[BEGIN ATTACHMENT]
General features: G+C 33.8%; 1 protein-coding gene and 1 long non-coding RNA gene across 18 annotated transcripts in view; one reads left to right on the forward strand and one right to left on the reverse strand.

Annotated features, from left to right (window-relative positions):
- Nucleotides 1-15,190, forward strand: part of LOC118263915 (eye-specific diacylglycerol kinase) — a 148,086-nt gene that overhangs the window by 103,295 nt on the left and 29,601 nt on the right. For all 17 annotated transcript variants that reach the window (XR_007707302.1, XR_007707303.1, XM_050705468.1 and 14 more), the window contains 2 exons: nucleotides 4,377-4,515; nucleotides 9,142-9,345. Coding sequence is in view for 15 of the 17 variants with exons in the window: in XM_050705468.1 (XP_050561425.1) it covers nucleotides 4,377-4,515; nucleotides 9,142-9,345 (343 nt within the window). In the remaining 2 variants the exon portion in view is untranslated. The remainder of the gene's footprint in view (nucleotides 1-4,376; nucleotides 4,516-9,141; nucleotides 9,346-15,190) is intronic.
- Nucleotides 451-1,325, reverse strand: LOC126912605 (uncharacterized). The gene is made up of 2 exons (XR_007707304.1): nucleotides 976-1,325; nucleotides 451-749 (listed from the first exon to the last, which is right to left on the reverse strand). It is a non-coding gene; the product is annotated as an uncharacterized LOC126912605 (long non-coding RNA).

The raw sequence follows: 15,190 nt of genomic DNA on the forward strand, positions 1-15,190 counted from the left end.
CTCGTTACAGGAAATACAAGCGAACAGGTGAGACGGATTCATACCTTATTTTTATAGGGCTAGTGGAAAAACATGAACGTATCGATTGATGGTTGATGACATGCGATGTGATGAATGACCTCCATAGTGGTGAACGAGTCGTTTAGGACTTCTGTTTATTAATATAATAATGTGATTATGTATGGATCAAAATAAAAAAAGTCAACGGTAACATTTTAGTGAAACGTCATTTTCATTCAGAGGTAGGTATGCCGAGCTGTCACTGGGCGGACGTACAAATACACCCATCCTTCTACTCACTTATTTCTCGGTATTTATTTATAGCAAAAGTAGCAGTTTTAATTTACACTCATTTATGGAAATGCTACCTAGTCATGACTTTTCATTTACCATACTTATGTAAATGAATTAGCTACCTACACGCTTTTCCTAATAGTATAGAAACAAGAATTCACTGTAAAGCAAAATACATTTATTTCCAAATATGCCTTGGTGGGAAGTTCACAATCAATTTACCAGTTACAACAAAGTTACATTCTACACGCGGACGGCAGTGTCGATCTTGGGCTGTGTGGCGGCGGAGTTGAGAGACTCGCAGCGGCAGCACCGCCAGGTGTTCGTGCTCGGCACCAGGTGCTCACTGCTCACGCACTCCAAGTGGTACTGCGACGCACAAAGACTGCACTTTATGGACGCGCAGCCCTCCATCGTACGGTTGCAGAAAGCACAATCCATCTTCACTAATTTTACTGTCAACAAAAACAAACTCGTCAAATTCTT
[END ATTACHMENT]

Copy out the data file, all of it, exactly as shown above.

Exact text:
General features: G+C 33.8%; 1 protein-coding gene and 1 long non-coding RNA gene across 18 annotated transcripts in view; one reads left to right on the forward strand and one right to left on the reverse strand.

Annotated features, from left to right (window-relative positions):
- Nucleotides 1-15,190, forward strand: part of LOC118263915 (eye-specific diacylglycerol kinase) — a 148,086-nt gene that overhangs the window by 103,295 nt on the left and 29,601 nt on the right. For all 17 annotated transcript variants that reach the window (XR_007707302.1, XR_007707303.1, XM_050705468.1 and 14 more), the window contains 2 exons: nucleotides 4,377-4,515; nucleotides 9,142-9,345. Coding sequence is in view for 15 of the 17 variants with exons in the window: in XM_050705468.1 (XP_050561425.1) it covers nucleotides 4,377-4,515; nucleotides 9,142-9,345 (343 nt within the window). In the remaining 2 variants the exon portion in view is untranslated. The remainder of the gene's footprint in view (nucleotides 1-4,376; nucleotides 4,516-9,141; nucleotides 9,346-15,190) is intronic.
- Nucleotides 451-1,325, reverse strand: LOC126912605 (uncharacterized). The gene is made up of 2 exons (XR_007707304.1): nucleotides 976-1,325; nucleotides 451-749 (listed from the first exon to the last, which is right to left on the reverse strand). It is a non-coding gene; the product is annotated as an uncharacterized LOC126912605 (long non-coding RNA).

The raw sequence follows: 15,190 nt of genomic DNA on the forward strand, positions 1-15,190 counted from the left end.
CTCGTTACAGGAAATACAAGCGAACAGGTGAGACGGATTCATACCTTATTTTTATAGGGCTAGTGGAAAAACATGAACGTATCGATTGATGGTTGATGACATGCGATGTGATGAATGACCTCCATAGTGGTGAACGAGTCGTTTAGGACTTCTGTTTATTAATATAATAATGTGATTATGTATGGATCAAAATAAAAAAAGTCAACGGTAACATTTTAGTGAAACGTCATTTTCATTCAGAGGTAGGTATGCCGAGCTGTCACTGGGCGGACGTACAAATACACCCATCCTTCTACTCACTTATTTCTCGGTATTTATTTATAGCAAAAGTAGCAGTTTTAATTTACACTCATTTATGGAAATGCTACCTAGTCATGACTTTTCATTTACCATACTTATGTAAATGAATTAGCTACCTACACGCTTTTCCTAATAGTATAGAAACAAGAATTCACTGTAAAGCAAAATACATTTATTTCCAAATATGCCTTGGTGGGAAGTTCACAATCAATTTACCAGTTACAACAAAGTTACATTCTACACGCGGACGGCAGTGTCGATCTTGGGCTGTGTGGCGGCGGAGTTGAGAGACTCGCAGCGGCAGCACCGCCAGGTGTTCGTGCTCGGCACCAGGTGCTCACTGCTCACGCACTCCAAGTGGTACTGCGACGCACAAAGACTGCACTTTATGGACGCGCAGCCCTCCATCGTACGGTTGCAGAAAGCACAATCCATCTTCACTAATTTTACTGTCAACAAAAACAAACTCGTCAAATTCTT